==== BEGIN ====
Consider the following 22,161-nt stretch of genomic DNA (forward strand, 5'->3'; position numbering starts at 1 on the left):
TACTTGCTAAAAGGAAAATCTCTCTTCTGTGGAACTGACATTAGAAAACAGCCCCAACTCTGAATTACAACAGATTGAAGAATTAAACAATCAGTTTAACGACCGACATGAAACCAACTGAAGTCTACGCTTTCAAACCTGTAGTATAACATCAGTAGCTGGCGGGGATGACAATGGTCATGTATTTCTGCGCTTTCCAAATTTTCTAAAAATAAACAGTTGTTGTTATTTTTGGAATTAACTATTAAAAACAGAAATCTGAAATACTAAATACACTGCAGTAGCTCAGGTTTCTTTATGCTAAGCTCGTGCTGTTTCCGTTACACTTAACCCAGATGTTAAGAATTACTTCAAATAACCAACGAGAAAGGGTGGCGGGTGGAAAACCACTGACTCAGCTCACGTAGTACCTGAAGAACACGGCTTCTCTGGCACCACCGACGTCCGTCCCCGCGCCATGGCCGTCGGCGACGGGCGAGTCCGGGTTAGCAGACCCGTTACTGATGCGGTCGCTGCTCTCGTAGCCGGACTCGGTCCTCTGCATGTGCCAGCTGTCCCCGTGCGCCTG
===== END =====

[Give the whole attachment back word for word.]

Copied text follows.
Consider the following 22,161-nt stretch of genomic DNA (forward strand, 5'->3'; position numbering starts at 1 on the left):
TACTTGCTAAAAGGAAAATCTCTCTTCTGTGGAACTGACATTAGAAAACAGCCCCAACTCTGAATTACAACAGATTGAAGAATTAAACAATCAGTTTAACGACCGACATGAAACCAACTGAAGTCTACGCTTTCAAACCTGTAGTATAACATCAGTAGCTGGCGGGGATGACAATGGTCATGTATTTCTGCGCTTTCCAAATTTTCTAAAAATAAACAGTTGTTGTTATTTTTGGAATTAACTATTAAAAACAGAAATCTGAAATACTAAATACACTGCAGTAGCTCAGGTTTCTTTATGCTAAGCTCGTGCTGTTTCCGTTACACTTAACCCAGATGTTAAGAATTACTTCAAATAACCAACGAGAAAGGGTGGCGGGTGGAAAACCACTGACTCAGCTCACGTAGTACCTGAAGAACACGGCTTCTCTGGCACCACCGACGTCCGTCCCCGCGCCATGGCCGTCGGCGACGGGCGAGTCCGGGTTAGCAGACCCGTTACTGATGCGGTCGCTGCTCTCGTAGCCGGACTCGGTCCTCTGCATGTGCCAGCTGTCCCCGTGCGCCTG